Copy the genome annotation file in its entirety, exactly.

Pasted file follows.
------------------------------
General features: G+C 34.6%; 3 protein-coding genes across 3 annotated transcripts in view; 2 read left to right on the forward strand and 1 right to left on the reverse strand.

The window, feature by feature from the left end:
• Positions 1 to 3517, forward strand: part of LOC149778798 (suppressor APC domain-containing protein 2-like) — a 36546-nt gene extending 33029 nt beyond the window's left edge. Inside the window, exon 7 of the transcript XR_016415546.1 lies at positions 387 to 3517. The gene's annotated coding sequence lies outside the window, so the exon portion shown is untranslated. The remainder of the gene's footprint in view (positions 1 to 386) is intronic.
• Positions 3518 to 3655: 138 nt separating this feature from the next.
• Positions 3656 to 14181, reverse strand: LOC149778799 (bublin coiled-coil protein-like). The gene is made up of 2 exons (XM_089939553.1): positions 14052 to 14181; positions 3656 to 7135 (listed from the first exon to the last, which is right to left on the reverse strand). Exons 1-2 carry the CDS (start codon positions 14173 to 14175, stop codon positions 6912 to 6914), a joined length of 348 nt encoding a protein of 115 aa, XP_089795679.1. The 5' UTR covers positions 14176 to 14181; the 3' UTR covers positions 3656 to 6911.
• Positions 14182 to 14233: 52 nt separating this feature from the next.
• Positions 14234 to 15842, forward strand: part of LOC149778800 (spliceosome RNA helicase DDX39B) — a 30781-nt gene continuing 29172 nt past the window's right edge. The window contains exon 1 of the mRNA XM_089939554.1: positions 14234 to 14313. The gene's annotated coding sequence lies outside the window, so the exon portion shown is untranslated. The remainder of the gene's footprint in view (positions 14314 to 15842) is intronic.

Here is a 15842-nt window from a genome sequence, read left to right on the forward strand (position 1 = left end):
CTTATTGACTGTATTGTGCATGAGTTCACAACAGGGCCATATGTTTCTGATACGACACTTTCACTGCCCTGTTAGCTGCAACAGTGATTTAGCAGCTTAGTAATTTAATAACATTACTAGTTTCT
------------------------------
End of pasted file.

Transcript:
General features: G+C 34.6%; 3 protein-coding genes across 3 annotated transcripts in view; 2 read left to right on the forward strand and 1 right to left on the reverse strand.

The window, feature by feature from the left end:
• Positions 1 to 3517, forward strand: part of LOC149778798 (suppressor APC domain-containing protein 2-like) — a 36546-nt gene extending 33029 nt beyond the window's left edge. Inside the window, exon 7 of the transcript XR_016415546.1 lies at positions 387 to 3517. The gene's annotated coding sequence lies outside the window, so the exon portion shown is untranslated. The remainder of the gene's footprint in view (positions 1 to 386) is intronic.
• Positions 3518 to 3655: 138 nt separating this feature from the next.
• Positions 3656 to 14181, reverse strand: LOC149778799 (bublin coiled-coil protein-like). The gene is made up of 2 exons (XM_089939553.1): positions 14052 to 14181; positions 3656 to 7135 (listed from the first exon to the last, which is right to left on the reverse strand). Exons 1-2 carry the CDS (start codon positions 14173 to 14175, stop codon positions 6912 to 6914), a joined length of 348 nt encoding a protein of 115 aa, XP_089795679.1. The 5' UTR covers positions 14176 to 14181; the 3' UTR covers positions 3656 to 6911.
• Positions 14182 to 14233: 52 nt separating this feature from the next.
• Positions 14234 to 15842, forward strand: part of LOC149778800 (spliceosome RNA helicase DDX39B) — a 30781-nt gene continuing 29172 nt past the window's right edge. The window contains exon 1 of the mRNA XM_089939554.1: positions 14234 to 14313. The gene's annotated coding sequence lies outside the window, so the exon portion shown is untranslated. The remainder of the gene's footprint in view (positions 14314 to 15842) is intronic.

Here is a 15842-nt window from a genome sequence, read left to right on the forward strand (position 1 = left end):
CTTATTGACTGTATTGTGCATGAGTTCACAACAGGGCCATATGTTTCTGATACGACACTTTCACTGCCCTGTTAGCTGCAACAGTGATTTAGCAGCTTAGTAATTTAATAACATTACTAGTTTCT